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2 Local Warehouse Sociology- Urban Studies

On the Lower Frequencies

by

On the Lower Frequencies  Cover

ISBN13: 9781933368986
ISBN10: 1933368985
Condition:
All Product Details

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Synopses & Reviews

Publisher Comments:

On the Lower Frequencies is at once a manual, memoir, and history of creative resistance in a world awash with war and poverty. An icon on the 1990s zine scene, Iggy Scam traces not only the evolution of cities, but of his own thinking, from his early focus on more outré forms of resistance through more contemplative times as he becomes preoccupied with the need for a more affirmative vision of the future. In one of the book's key pieces, Scam celebrates the history and passing of Hunt's Donuts in San Francisco’s Mission District. On one level an epitaph for a beloved hangout and on another a metaphor for the effects of gentrification, it's the untold history of an entire neighborhood in a single retail establishment. Whether handing out fake Starbucks coupons or dreaming of a future with more public art and punk holidays, Scam gives the reader inspiration for living defiantly.

Review:

"Forget statistics and pretentious analysis of urban society. Take a walk through the city with Erick Lyle and discover the reality of how people live in an American city." Howard Zinn

Review:

"Erick Lyle puts his ghetto-blaster of a book upside the head of the urban bourgeoisie, turns up the volume, and lets them feel the pain of the streets. Everyone talks about 'guerilla art', but Lyle and his crew are the real deal, Viet Cong in the interstices of gentrification." Mike Davis, author of City of Quartz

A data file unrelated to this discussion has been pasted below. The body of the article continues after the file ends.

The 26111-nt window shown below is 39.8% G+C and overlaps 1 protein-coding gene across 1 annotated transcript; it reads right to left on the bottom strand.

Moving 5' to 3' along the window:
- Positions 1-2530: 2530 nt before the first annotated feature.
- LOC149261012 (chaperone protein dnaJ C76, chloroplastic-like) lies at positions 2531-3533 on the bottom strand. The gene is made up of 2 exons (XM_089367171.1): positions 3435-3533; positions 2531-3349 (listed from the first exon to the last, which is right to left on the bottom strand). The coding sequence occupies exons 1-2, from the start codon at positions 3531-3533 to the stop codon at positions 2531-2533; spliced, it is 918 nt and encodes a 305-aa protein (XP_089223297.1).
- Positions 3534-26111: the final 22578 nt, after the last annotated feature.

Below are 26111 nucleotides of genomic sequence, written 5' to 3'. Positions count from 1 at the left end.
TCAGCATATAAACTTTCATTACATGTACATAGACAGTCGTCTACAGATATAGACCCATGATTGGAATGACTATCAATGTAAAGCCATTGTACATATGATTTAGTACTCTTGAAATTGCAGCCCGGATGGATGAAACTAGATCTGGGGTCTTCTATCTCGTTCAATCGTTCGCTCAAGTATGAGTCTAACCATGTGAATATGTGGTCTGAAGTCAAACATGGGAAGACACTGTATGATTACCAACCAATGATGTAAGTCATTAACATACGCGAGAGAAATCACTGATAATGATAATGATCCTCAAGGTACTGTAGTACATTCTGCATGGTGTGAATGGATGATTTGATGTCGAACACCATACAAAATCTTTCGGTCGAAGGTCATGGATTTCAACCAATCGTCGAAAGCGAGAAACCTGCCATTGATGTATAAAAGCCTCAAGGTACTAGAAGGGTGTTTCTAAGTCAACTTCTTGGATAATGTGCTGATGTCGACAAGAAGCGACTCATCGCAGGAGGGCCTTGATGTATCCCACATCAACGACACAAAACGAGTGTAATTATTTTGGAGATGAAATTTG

Review:

"The attitude, the politics, the writing, the adventures, the crowbars! — I loved it all. SCAM quickly became my favorite zine." Pete Jordan, Dishwasher

About the Author

Erick Lyle (formerly known as Iggy Scam) is a writer, musician, actor and zinester. Born in Miami, FL, he's lived all over the United States, and resides mostly in San Francisco, CA.

What Our Readers Are Saying

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Average customer rating based on 1 comment:

allergictobullshit, December 9, 2008 (view all comments by allergictobullshit)
One thing that I guess is important is that there exist cultural alternatives for people, which I think this book shows at least one alternative exists.

Some things bother me about the content even though I think its a good read. One quick example is the electrician (?) landlord part. It bugs me that the author basically makes fun of him. This seems to happen throughout this guys writings. Always making fun of people, humor at someone's expense. A lot of times it is funny, but its simply unfair. Who knows what people are thinking. What about the criticism of homeless shelters? I mean some people that work there actually try, and banning people is a very complicated issue. Can't the author do something without having to talk crap about others who try a similar thing and maybe fail, without then glorifying their efforts?